Update on the Safeguard Tribal Objects of Patrimony Act (STOP Act) and the Terrorism Art Antiquity Revenue Prevention Act
There are two bills currently before the Senate that are serous cause for concern for collectors, museums, and dealers in Native American and international ethnographic art.
ATADA has already alerted its membership to the potential consequences of the STOP Act, S.3127/H.5854 which is currently before both House and Senate.
The STOP Act amends NAGPRA to specifically prohibit the export of Native American and Hawaiian objects deemed tribal patrimony. The definition of tribal cultural patrimony under NAGPRA is an object has present religious and ceremonial significance to a tribe today.
The STOP Act also makes it unlawful for any person to knowingly export from the United States any Native American “cultural items” obtained in violation of four existing U.S. statutes: NAGPRA, 18 USC § 1170, ARPA, and18 USC § 1866(b). A “cultural item” as defined in the ARPA is virtually any material remains of past human life or activities over 100 years old. To oversimplify a bit, the difference between an item that is lawful to collect and trade under ARPA and one that is illegal to trade is whether it was found or collected on private land, in which case it is generally deemed lawfully acquired, or found or collected on federal or Indian land in violation of law, including the 1906 Antiquities Act, when it not lawful to collect or trade.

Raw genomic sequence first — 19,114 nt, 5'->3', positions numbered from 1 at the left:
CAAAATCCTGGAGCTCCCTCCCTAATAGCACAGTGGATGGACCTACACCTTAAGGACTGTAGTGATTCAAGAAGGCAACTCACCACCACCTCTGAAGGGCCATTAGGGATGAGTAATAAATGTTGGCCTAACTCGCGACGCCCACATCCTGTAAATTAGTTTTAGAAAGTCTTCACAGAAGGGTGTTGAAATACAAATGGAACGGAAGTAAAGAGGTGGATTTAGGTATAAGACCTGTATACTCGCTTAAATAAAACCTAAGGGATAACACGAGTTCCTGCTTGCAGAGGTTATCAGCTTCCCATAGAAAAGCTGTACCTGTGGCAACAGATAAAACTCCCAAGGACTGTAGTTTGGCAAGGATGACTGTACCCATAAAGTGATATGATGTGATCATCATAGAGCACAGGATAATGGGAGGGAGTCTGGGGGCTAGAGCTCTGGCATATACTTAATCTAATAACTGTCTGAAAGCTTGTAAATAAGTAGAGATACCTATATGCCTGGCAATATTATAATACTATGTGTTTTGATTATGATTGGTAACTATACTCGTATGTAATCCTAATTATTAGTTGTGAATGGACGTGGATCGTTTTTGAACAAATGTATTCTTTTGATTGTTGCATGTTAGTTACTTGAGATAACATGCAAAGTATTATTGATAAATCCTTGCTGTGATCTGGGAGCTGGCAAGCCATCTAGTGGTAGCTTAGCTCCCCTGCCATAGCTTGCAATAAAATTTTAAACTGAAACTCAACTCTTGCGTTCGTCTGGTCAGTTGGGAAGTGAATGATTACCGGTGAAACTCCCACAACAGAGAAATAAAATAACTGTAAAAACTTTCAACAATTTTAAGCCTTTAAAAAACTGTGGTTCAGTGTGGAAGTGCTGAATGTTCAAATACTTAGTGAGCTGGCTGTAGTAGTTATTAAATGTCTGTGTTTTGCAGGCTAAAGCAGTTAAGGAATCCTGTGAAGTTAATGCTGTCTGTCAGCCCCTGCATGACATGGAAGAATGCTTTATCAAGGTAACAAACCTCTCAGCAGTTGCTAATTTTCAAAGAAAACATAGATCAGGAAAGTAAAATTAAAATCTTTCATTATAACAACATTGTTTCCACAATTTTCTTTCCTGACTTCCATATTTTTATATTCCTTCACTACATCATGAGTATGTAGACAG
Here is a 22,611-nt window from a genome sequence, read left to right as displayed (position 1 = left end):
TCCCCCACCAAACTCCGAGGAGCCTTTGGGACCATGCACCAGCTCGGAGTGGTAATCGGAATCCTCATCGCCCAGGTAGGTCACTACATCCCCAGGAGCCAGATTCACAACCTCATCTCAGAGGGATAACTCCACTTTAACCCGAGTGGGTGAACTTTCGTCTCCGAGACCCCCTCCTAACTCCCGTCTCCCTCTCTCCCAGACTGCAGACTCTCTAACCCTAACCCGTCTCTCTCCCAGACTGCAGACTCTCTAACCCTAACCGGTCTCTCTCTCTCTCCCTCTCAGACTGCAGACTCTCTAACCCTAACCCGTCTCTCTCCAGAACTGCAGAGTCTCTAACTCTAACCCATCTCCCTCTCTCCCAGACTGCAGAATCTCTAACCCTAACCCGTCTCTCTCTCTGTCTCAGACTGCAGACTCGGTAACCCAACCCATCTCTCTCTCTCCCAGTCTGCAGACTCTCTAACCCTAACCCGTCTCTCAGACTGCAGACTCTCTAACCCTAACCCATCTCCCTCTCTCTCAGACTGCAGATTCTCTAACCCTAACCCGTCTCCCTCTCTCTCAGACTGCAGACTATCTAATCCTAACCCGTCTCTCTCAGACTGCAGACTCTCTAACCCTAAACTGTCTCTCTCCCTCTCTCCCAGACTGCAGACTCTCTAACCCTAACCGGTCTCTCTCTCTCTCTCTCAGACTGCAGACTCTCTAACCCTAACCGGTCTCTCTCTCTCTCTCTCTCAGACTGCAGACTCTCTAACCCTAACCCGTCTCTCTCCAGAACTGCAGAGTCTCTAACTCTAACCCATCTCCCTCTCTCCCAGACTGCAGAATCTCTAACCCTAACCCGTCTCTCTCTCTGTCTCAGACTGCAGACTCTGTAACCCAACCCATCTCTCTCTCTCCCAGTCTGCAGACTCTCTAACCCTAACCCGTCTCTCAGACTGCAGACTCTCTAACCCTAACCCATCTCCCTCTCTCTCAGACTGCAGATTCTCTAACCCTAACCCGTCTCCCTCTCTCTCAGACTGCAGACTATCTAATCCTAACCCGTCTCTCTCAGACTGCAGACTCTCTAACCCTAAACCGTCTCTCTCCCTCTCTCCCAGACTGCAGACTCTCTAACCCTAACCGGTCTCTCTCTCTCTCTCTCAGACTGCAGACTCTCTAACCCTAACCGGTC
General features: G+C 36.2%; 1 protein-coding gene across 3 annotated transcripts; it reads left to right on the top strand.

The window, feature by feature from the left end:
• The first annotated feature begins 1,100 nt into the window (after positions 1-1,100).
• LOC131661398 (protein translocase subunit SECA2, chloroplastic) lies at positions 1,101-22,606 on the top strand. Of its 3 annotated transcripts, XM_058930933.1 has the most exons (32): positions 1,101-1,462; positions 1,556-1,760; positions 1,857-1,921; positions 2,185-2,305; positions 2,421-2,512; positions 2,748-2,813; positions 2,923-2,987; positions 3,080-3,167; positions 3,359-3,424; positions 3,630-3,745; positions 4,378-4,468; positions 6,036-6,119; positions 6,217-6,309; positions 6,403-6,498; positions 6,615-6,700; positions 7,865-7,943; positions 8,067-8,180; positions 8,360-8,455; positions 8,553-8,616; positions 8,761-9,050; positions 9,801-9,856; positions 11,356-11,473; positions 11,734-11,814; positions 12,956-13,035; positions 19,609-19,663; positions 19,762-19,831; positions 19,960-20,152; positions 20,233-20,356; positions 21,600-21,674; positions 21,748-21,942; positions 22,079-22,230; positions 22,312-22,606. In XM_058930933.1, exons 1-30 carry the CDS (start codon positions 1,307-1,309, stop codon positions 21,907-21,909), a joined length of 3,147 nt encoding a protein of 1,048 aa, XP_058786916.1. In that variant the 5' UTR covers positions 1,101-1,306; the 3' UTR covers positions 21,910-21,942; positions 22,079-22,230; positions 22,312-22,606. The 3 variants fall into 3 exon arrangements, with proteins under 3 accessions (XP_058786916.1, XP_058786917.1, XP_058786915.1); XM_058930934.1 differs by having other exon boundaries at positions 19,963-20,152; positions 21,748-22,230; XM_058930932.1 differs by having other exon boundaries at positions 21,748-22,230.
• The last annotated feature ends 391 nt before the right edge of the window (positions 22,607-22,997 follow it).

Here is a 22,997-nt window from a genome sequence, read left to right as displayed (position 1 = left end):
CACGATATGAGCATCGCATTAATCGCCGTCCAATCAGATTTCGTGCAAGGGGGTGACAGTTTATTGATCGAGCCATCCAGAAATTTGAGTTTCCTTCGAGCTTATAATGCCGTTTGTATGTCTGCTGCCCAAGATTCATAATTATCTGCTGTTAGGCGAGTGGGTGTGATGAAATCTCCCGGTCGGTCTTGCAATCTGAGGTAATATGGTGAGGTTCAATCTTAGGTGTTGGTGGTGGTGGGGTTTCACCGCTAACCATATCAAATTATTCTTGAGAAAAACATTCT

The STOP Act also raises the penalty for a violation of any of the above existing laws from 5 years to 10 years. And finally, the bill adds a provision granting immunity from prosecution to anyone who “repatriates” an unlawfully obtained cultural object to the “appropriate” Indian tribe or Native Hawaiian organization within two years of the STOP Act’s implementation.
The STOP Act has no system for clearing artifacts that can be sold. The STOP Act does not identify the objects each tribe considers sacred or community owned. There are over 500 federally-recognized tribes. It is impossible for citizens to know what is deemed a cultural object by each tribe.
Proponents of the STOP Act have suggested that citizens can “ask the tribe” to determine if an item should be returned or can be sold. However, the law provides no permitting system, no staff or funding, no criteria, no standards of evidence, and no means of mediation or appeal.
The STOP Act’s 2-year “amnesty” window for the return of “unlawful” tribal cultural property by private collectors without prosecution implies that possession of all cultural objects is unlawful. The STOP Act is likely to cause unwarranted returns of thousands of lawfully owned and traded objects to tribes which do not want them. Collectors may be pressured to give up objects simply out of an abundance of caution. Alternatively, lack of clear criteria or means of compliance may result in virtually no returns at all.
ATADA has submitted testimony to both the House and Senate subcommittees on the STOP Act and is engaging directly with tribal governments to find better solutions to tribal concerns. Additional information on the STOP Act and contact information for legislators is linked below.